Applying RFID tags to individual items gives most retailers a bigger bang for the buck than tagging cases and pallets in the warehouse, says O'Boyle. Item-level tagging not only allows retailers to track high value products, it also enables them to see what is on the store floor or in the back room and enables a quick inventory count, he says.
Counting is traditionally a manual process that entails someone actually looking at the inventory and checking it off on a count sheet, he explains. "With RFID we can do that kind of count very quickly with fewer people," he says.
The success of item-level tagging in retail, coupled with the evolution of more sensitive chips and readers, has driven a broader adoption, says O'Boyle. "We are seeing item-level tagging in areas we would not have seen it before," he says. "There is a real evolution in the types of assets and commodities that are being tagged."
Another trend is the development of systems that use both active and passive RFID tags, says O'Boyle. Active tags typically are used to pinpoint the location of high-value mobile assets because they have their own power source and relay their position without being scanned. Passive tags have no power source and must be scanned or "read." Passive tags are used on inventory or consumable items that are scanned at certain critical points in the supply chain, such as moving from truck to warehouse or from back of store to the store floor. "More and more we are seeing a hybrid approach, where a company might use active tags to find highly sensitive and more expensive assets, such as a patient bed in a hospital," says O'Boyle. "To track certain commodity items it might use long-range passive tags and would employ short-range passive tags for security control, such as entering and exiting doors. "We see all those being combined together into single major RFID system, as opposed to individual systems that are not necessarily tied together," he says.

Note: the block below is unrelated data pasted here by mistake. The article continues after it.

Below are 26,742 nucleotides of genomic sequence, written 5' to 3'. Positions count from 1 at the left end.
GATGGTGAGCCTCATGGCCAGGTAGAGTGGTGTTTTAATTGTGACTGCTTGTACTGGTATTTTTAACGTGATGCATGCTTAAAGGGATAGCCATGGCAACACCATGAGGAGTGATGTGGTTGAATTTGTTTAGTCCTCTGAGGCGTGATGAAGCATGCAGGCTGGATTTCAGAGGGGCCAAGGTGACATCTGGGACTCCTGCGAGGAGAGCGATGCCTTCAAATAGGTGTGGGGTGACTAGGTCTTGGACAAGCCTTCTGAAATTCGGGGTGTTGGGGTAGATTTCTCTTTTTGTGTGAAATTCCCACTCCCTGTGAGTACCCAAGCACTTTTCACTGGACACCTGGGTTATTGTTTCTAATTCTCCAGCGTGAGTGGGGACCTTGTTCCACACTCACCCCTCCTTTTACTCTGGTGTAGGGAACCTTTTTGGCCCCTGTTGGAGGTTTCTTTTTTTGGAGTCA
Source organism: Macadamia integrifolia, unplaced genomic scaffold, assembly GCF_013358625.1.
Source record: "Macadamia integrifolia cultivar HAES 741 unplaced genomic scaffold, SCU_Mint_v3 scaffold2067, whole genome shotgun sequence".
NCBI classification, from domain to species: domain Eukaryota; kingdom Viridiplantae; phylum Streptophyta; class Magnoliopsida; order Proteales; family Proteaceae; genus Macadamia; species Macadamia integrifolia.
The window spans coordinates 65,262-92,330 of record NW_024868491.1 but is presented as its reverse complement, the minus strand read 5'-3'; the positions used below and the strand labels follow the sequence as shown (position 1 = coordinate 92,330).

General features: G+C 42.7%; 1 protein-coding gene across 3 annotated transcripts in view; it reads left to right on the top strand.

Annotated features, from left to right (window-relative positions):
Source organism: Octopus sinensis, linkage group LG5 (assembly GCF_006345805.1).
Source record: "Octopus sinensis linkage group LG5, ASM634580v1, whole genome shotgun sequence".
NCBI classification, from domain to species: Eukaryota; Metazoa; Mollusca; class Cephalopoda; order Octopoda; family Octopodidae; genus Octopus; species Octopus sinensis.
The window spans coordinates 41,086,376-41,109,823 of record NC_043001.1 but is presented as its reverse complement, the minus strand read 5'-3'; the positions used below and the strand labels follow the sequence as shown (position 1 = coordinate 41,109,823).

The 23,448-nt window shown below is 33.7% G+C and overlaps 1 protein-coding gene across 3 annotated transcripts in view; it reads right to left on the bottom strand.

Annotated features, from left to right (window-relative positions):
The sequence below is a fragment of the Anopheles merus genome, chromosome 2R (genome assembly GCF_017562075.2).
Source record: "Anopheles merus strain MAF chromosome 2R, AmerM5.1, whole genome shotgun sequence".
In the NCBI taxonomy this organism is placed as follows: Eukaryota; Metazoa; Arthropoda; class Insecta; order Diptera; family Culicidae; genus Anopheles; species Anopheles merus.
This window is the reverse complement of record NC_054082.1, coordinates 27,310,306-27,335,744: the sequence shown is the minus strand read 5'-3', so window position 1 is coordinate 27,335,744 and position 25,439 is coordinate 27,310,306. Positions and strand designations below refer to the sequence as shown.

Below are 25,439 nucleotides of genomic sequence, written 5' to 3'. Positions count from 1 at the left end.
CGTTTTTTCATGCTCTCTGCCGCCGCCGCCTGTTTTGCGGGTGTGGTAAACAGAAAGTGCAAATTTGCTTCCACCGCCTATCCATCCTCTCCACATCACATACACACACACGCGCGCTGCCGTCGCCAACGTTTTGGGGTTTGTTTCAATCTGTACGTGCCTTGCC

Many industries are starting to work on standardizing the data on RFID tags, O'Boyle says. For example, many companies in the automotive industry are using RFID tags on returnable totes. "There now is a move to standardize how the information on totes is encoded, which will enable the owner of the tote to be identified so it can be returned to the right location," he explains. Tags and readers already follow a standard so the next step is to have industries develop a standard for the data. "We are starting to see more and more industries begin to address this issue."
Data standardization is not an easy task, O'Boyle notes. "It is difficult to get individual companies that have their own ideas about how they want to use the data to come together with their competitors to collectively agree on a standard," he says.
The Department of Defense showed how this can be done, says O'Boyle. "DOD not only specified how tags and readers needed to work, but also established a data usage standard that was tailed onto EDI transactions. A supplier to DOD had to tag in the right way and send the data up to DOD to be used on receipt. That was a significant change, but it provided a building block for other industries to follow."
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